Just like you can’t judge a book by its cover, you shouldn’t judge a Buddhist monk by his orange robes.
When I first met Professor Thubten Norbu in Bloomington back in the 1990s, few would have suspected him by looks alone of being the former abbot of one of the largest monasteries in Tibet. When he entered the shoe store where I worked, he resembled all the other customers, a man wearing slacks and white tennis shoes. No traditional ceremonial dress. No shaved head.
Yet, even without his sacred robes, Norbu radiated kindness and compassion. After meeting him only once, you knew he was special regardless of what he wore. Maybe all the trials and tribulations of escaping his Tibetan homeland were etched into his weathered hands. Or perhaps it was his decades of Buddhist training that were reflected in his gentle smile.
More than five years ago, Norbu died at the Tibetan and Mongolian Buddhist Cultural Center, the Bloomington institution he helped found. While he no longer strolls the center’s grounds, his mission of preserving and promoting Tibetan culture still thrives in its hallowed halls today.
Did I mention Professor Norbu had a younger brother? You’ve probably seen him once or twice sitting cross legged in his bright Buddhist robes and black framed glasses. Norbu’s sibling, His Holiness the Dalai Lama, will arrive in Louisville for a much-heralded three day visit this May. Like his brother in Bloomington, His Holiness has a similar mission of promoting Tibetan culture, compassion and interfaith dialogue throughout the world.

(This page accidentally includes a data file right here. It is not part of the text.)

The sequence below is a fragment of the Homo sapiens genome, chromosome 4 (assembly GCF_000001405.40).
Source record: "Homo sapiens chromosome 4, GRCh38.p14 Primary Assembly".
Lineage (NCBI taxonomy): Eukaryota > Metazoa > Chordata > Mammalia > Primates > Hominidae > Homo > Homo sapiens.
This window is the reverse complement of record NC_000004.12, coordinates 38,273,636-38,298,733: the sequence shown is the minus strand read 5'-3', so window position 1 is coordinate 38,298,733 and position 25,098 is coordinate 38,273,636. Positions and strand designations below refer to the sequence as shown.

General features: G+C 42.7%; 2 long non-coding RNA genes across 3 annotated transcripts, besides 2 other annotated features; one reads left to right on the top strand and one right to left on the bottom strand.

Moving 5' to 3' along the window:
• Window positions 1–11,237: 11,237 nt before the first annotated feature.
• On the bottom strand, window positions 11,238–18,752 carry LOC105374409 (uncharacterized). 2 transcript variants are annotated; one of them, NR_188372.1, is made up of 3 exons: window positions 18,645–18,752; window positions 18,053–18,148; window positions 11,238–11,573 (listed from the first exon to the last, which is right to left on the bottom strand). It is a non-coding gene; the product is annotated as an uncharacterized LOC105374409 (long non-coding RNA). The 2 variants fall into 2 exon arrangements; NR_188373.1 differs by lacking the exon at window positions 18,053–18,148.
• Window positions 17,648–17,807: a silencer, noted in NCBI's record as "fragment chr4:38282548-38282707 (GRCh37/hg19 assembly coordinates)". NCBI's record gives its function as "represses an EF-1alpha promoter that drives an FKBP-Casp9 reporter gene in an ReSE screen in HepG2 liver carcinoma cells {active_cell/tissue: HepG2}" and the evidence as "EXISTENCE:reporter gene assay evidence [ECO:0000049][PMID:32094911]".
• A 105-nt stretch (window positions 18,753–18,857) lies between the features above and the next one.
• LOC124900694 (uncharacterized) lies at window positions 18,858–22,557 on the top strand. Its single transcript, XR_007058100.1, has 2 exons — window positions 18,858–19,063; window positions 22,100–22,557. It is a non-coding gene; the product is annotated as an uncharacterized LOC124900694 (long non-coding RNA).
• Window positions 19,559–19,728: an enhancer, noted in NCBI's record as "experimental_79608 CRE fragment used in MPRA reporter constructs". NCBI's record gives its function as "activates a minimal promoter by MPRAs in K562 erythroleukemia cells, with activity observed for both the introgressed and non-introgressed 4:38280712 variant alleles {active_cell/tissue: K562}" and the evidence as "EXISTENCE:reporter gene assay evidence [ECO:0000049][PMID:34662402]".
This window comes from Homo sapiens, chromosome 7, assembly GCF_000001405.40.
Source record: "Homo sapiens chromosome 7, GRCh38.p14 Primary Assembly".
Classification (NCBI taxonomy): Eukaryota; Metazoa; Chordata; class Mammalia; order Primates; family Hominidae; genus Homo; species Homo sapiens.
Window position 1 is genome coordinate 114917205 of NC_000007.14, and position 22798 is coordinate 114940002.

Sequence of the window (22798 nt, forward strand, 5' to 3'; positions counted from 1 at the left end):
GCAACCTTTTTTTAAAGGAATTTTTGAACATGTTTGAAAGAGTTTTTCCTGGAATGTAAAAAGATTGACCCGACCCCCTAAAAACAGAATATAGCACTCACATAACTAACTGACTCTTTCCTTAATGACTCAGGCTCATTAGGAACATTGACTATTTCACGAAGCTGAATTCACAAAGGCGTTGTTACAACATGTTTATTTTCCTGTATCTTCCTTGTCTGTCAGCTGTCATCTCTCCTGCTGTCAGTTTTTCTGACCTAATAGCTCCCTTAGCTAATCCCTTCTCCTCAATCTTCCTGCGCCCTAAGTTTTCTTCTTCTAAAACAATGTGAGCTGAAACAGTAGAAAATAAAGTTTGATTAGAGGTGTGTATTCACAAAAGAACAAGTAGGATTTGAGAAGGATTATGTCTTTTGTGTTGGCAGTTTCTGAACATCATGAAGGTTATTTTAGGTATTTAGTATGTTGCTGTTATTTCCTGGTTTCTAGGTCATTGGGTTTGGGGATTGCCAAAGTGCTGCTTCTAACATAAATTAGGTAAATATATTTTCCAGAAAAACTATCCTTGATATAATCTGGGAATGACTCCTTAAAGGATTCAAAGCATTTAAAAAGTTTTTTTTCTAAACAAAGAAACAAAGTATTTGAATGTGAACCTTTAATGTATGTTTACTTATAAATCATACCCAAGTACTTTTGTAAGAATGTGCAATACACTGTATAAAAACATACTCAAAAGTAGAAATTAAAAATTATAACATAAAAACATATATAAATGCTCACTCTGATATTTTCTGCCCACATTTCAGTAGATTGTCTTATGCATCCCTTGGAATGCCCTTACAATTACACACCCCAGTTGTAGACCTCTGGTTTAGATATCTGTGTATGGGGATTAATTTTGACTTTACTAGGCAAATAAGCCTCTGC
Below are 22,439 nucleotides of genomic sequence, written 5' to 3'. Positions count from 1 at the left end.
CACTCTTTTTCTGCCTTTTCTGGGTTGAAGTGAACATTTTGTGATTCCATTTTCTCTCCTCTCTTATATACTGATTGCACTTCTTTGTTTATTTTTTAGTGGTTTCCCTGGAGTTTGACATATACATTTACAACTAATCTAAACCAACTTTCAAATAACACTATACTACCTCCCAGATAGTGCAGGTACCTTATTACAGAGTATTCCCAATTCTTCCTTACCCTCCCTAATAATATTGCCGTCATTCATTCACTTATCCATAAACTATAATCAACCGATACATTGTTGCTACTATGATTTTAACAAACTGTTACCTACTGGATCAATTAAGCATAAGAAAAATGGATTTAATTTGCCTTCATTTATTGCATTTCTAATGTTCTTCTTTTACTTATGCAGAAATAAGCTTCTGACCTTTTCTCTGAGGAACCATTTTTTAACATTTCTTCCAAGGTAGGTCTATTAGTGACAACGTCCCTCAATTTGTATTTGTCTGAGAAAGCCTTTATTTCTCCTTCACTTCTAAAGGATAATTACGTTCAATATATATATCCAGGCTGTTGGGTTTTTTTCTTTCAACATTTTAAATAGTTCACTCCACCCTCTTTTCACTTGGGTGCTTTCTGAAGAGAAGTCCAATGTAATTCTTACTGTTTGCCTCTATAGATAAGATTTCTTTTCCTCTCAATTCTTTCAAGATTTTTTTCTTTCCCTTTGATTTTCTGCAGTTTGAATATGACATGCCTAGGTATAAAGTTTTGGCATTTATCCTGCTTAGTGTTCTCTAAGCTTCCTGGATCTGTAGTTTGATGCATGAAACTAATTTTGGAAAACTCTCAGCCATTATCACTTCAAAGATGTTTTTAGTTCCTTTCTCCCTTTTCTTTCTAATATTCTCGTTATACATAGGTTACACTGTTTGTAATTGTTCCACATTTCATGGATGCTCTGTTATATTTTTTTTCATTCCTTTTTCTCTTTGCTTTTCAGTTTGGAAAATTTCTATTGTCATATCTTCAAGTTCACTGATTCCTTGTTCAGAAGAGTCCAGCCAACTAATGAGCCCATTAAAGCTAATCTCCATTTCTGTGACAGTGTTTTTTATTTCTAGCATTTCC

In anticipation of this event, I’ll be writing a series of stories chronicling the different ways Hoosiers will be preparing for the arrival of the Nobel Peace Prize winner, as well as the state of Tibet today. Even though the Dalai Lama will present his multicultural teachings in Louisville, the spirit of the occasion will surely travel across the river to our Indiana shores.